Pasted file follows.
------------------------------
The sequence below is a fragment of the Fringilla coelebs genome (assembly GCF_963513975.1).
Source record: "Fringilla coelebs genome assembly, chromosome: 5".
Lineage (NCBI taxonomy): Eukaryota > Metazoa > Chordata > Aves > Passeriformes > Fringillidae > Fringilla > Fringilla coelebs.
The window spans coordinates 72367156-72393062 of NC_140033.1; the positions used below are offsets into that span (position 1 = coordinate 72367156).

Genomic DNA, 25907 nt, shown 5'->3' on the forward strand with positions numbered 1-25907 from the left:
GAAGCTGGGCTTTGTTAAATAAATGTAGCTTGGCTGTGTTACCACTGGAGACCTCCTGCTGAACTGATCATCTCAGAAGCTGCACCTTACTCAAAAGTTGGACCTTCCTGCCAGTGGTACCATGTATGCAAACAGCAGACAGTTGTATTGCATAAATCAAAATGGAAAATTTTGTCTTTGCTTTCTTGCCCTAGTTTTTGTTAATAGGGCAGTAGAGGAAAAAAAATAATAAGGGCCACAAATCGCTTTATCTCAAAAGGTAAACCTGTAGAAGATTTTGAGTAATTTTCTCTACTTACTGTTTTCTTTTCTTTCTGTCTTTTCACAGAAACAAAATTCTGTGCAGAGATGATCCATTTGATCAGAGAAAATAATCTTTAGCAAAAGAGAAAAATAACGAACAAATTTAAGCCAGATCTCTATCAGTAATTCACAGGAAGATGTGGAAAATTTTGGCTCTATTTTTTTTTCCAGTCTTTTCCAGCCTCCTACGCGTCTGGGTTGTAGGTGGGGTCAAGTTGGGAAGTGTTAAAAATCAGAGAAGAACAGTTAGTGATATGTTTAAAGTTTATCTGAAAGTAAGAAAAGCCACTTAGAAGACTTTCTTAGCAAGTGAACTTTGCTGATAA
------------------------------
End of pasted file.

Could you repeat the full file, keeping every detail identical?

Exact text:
The sequence below is a fragment of the Fringilla coelebs genome (assembly GCF_963513975.1).
Source record: "Fringilla coelebs genome assembly, chromosome: 5".
Lineage (NCBI taxonomy): Eukaryota > Metazoa > Chordata > Aves > Passeriformes > Fringillidae > Fringilla > Fringilla coelebs.
The window spans coordinates 72367156-72393062 of NC_140033.1; the positions used below are offsets into that span (position 1 = coordinate 72367156).

Genomic DNA, 25907 nt, shown 5'->3' on the forward strand with positions numbered 1-25907 from the left:
GAAGCTGGGCTTTGTTAAATAAATGTAGCTTGGCTGTGTTACCACTGGAGACCTCCTGCTGAACTGATCATCTCAGAAGCTGCACCTTACTCAAAAGTTGGACCTTCCTGCCAGTGGTACCATGTATGCAAACAGCAGACAGTTGTATTGCATAAATCAAAATGGAAAATTTTGTCTTTGCTTTCTTGCCCTAGTTTTTGTTAATAGGGCAGTAGAGGAAAAAAAATAATAAGGGCCACAAATCGCTTTATCTCAAAAGGTAAACCTGTAGAAGATTTTGAGTAATTTTCTCTACTTACTGTTTTCTTTTCTTTCTGTCTTTTCACAGAAACAAAATTCTGTGCAGAGATGATCCATTTGATCAGAGAAAATAATCTTTAGCAAAAGAGAAAAATAACGAACAAATTTAAGCCAGATCTCTATCAGTAATTCACAGGAAGATGTGGAAAATTTTGGCTCTATTTTTTTTTCCAGTCTTTTCCAGCCTCCTACGCGTCTGGGTTGTAGGTGGGGTCAAGTTGGGAAGTGTTAAAAATCAGAGAAGAACAGTTAGTGATATGTTTAAAGTTTATCTGAAAGTAAGAAAAGCCACTTAGAAGACTTTCTTAGCAAGTGAACTTTGCTGATAA